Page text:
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Driven: Video Review: With the RC F, Lexus Abandons Its Beige Image

Video Lexus has made its name as a luxury brand, but it also makes some performance cars, like the RC F. The coupe is powered by a sonorous V8 that propels it to 60 miles an hour from a standstill in 4.4 seconds.

When talk turns to high performance in cars, Lexus seldom springs to mind. Yes, it has built the passionate IS F sedan. Who wouldn’t want an LFA supercar? Still, Lexus hasn’t attracted the kind of attention that BMW M, Cadillac V and Mercedes AMG cars have.

Fortunately for everyone’s inner Speed Racer, Toyota President Akio Toyoda is demanding more passion from his luxury division. And lo, the engineers have delivered the RC F. With plenty of oomph from its 5-liter V8 engine, rear-wheel drive, all wrapped in a two-door coupe, the RC F ventures into territory defined by the Camaro SS and Mustang GT. To find 467 horsepower and 389 pound-feet of torque throbbing under the aluminum hood of a Lexus is heartening.

There is a certain truth in advertising to the car: RC stands for radical coupe. Lines dodge and slice over the unique fascias and aluminum fenders. It will not be mistaken for your aunt’s ES 350.

Cars often share an architecture; RC is hewn from three of them. The front structure springs from the GS, the midfloor pan is courtesy of the IS convertible, and the rear is from the IS sedan. The F model adds chassis bracing, welds and adhesives for structural stoutness.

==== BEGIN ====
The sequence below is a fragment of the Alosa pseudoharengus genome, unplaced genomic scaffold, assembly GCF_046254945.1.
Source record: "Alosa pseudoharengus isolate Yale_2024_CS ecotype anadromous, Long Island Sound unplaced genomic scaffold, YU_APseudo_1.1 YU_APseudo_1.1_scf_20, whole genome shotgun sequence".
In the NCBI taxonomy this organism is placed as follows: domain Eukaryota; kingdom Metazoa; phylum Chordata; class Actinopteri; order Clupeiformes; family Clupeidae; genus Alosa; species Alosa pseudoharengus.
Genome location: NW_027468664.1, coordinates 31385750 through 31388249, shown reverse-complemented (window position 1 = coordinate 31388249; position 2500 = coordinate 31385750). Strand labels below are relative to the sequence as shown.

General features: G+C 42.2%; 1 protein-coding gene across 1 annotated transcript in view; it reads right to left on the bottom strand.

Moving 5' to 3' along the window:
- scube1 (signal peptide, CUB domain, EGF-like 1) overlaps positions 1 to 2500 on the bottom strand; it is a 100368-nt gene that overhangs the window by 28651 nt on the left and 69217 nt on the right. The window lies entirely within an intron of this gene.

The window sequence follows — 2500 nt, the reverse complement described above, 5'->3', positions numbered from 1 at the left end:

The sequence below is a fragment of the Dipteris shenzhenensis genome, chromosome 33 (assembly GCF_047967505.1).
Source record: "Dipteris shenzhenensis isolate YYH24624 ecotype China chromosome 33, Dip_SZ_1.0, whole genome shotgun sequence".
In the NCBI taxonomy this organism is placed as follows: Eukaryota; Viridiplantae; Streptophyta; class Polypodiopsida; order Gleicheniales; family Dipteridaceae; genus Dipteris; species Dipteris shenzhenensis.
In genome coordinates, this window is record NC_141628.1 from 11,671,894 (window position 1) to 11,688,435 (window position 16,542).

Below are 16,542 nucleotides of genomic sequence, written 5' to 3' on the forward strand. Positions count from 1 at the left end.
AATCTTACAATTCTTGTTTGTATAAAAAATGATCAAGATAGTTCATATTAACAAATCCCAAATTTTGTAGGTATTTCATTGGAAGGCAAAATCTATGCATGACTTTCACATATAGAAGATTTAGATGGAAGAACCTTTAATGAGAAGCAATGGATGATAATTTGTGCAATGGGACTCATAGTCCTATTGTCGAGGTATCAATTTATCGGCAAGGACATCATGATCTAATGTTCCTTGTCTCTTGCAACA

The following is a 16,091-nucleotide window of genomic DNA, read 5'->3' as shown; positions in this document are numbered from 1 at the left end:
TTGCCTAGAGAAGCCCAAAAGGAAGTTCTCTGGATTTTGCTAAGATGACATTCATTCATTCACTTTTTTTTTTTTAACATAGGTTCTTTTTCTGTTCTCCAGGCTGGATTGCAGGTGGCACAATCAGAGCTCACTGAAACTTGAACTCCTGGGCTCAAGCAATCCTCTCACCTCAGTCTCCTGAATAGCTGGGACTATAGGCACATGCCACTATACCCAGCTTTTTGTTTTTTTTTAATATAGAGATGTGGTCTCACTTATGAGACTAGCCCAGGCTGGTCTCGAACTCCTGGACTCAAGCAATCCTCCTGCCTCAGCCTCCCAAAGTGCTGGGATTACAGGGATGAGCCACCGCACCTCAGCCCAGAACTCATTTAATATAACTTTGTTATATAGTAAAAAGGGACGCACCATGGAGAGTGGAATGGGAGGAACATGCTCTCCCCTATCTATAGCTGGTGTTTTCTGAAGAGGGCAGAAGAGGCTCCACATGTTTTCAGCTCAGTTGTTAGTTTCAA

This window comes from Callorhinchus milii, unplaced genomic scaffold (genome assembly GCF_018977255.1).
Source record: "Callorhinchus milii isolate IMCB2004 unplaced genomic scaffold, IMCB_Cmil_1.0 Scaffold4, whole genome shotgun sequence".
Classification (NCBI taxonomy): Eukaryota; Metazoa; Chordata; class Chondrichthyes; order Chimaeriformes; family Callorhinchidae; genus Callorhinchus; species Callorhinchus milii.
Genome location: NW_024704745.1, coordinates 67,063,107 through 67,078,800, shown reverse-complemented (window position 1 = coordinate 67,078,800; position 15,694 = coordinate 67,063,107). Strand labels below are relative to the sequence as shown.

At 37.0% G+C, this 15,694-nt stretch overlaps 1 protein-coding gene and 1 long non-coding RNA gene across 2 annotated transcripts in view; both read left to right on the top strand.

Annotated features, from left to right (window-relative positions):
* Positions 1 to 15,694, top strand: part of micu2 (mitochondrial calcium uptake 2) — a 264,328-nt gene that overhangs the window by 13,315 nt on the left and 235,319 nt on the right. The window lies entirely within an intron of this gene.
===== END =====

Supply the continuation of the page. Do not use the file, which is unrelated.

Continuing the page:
Lexus claims a 4.4-second sprint from 0 to 60. In Sport Plus drive mode, a resonator and speaker usher in more mechanical symphonics. Even in Eco mode, there is more road noise and less isolation from the pavement than expected from Lexus. Road warriors will appreciate the F’s communicative electric power steering but may lament the lack of a manual gearbox. An 8-speed automatic is impressive — and mandatory.

RC F’s performance is daydream fodder. Reality’s cold water reminds drivers that it’s tough to employ the full heroic power and handling of cars in this class on public roads (safely, anyway). On a track, the RC F has a disadvantage. Weighing 258 pounds more than the Cadillac ATS-V and 373 pounds more than the BMW M4, the Lexus is a sumo in Spanx. No, the V8 does not make up for the heft; the turbo sixes in the Cadillac and BMW best the RC F’s torque. And subjectively, those competitors have more of that hard-to-quantify driving magic in their bones.

The cockpit is intimate, though some will call it snug. It was also inky black in the tested car, even trimmed with contrasting stitching and carbon fiber. Deeply bolstered seats embrace a wide range of drivers. The upholstery is placed into a mold and then filled with foam for a perfect finish.

Lexus has replaced its odd user interface controller with a trackpad, but I’m still not a fan. On the plus side, modern technology includes blind spot warning and an auto-braking system.

Two 5-foot-9 humans will find the back-seat space a custom fit. Cross-country treks are ill advised. The back seat is outfitted as if Lexus expected to people to ride there regularly, with sculpted chairs that support as securely as those in front. The trunk is a good size, too. There are no folding seat backs or spare tire, but there’s a ski pass-though.

The letter F may remind some of us of our high school grades, but here it stands for Fuji Speedway, where Toyota does much of its high performance testing. RC is meant to lift Lexus from its safe beige reputation. In both power and design, RC F is anything but dull.

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